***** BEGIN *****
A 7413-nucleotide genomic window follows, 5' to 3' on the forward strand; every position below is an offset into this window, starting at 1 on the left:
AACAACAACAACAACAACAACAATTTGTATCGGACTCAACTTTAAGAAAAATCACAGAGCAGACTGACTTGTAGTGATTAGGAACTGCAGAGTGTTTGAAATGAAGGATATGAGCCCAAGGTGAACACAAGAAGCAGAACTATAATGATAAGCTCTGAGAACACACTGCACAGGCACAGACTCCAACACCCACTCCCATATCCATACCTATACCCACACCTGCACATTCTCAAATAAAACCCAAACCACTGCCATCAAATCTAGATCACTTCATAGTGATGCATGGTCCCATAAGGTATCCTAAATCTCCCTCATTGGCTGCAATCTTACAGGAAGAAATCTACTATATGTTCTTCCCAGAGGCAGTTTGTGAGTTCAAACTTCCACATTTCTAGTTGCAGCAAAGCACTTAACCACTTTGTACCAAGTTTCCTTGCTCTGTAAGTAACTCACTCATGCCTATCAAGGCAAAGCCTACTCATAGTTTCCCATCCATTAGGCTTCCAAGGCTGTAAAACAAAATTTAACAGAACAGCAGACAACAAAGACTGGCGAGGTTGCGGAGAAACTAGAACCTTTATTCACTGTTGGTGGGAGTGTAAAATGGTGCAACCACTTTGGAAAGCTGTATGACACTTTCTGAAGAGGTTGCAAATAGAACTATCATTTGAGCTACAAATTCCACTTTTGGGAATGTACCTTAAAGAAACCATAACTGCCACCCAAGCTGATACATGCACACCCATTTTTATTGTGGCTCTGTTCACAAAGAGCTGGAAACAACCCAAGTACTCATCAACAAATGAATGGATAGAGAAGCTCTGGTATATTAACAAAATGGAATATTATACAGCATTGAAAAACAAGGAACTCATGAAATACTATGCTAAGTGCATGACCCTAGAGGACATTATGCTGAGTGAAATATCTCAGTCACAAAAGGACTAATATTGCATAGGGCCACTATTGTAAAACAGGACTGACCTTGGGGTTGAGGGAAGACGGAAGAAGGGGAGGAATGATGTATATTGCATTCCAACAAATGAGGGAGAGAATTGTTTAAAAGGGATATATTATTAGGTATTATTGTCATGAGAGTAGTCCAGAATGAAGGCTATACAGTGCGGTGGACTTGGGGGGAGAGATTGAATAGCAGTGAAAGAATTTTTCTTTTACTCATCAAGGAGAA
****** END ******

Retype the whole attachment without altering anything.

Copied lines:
A 7413-nucleotide genomic window follows, 5' to 3' on the forward strand; every position below is an offset into this window, starting at 1 on the left:
AACAACAACAACAACAACAACAATTTGTATCGGACTCAACTTTAAGAAAAATCACAGAGCAGACTGACTTGTAGTGATTAGGAACTGCAGAGTGTTTGAAATGAAGGATATGAGCCCAAGGTGAACACAAGAAGCAGAACTATAATGATAAGCTCTGAGAACACACTGCACAGGCACAGACTCCAACACCCACTCCCATATCCATACCTATACCCACACCTGCACATTCTCAAATAAAACCCAAACCACTGCCATCAAATCTAGATCACTTCATAGTGATGCATGGTCCCATAAGGTATCCTAAATCTCCCTCATTGGCTGCAATCTTACAGGAAGAAATCTACTATATGTTCTTCCCAGAGGCAGTTTGTGAGTTCAAACTTCCACATTTCTAGTTGCAGCAAAGCACTTAACCACTTTGTACCAAGTTTCCTTGCTCTGTAAGTAACTCACTCATGCCTATCAAGGCAAAGCCTACTCATAGTTTCCCATCCATTAGGCTTCCAAGGCTGTAAAACAAAATTTAACAGAACAGCAGACAACAAAGACTGGCGAGGTTGCGGAGAAACTAGAACCTTTATTCACTGTTGGTGGGAGTGTAAAATGGTGCAACCACTTTGGAAAGCTGTATGACACTTTCTGAAGAGGTTGCAAATAGAACTATCATTTGAGCTACAAATTCCACTTTTGGGAATGTACCTTAAAGAAACCATAACTGCCACCCAAGCTGATACATGCACACCCATTTTTATTGTGGCTCTGTTCACAAAGAGCTGGAAACAACCCAAGTACTCATCAACAAATGAATGGATAGAGAAGCTCTGGTATATTAACAAAATGGAATATTATACAGCATTGAAAAACAAGGAACTCATGAAATACTATGCTAAGTGCATGACCCTAGAGGACATTATGCTGAGTGAAATATCTCAGTCACAAAAGGACTAATATTGCATAGGGCCACTATTGTAAAACAGGACTGACCTTGGGGTTGAGGGAAGACGGAAGAAGGGGAGGAATGATGTATATTGCATTCCAACAAATGAGGGAGAGAATTGTTTAAAAGGGATATATTATTAGGTATTATTGTCATGAGAGTAGTCCAGAATGAAGGCTATACAGTGCGGTGGACTTGGGGGGAGAGATTGAATAGCAGTGAAAGAATTTTTCTTTTACTCATCAAGGAGAA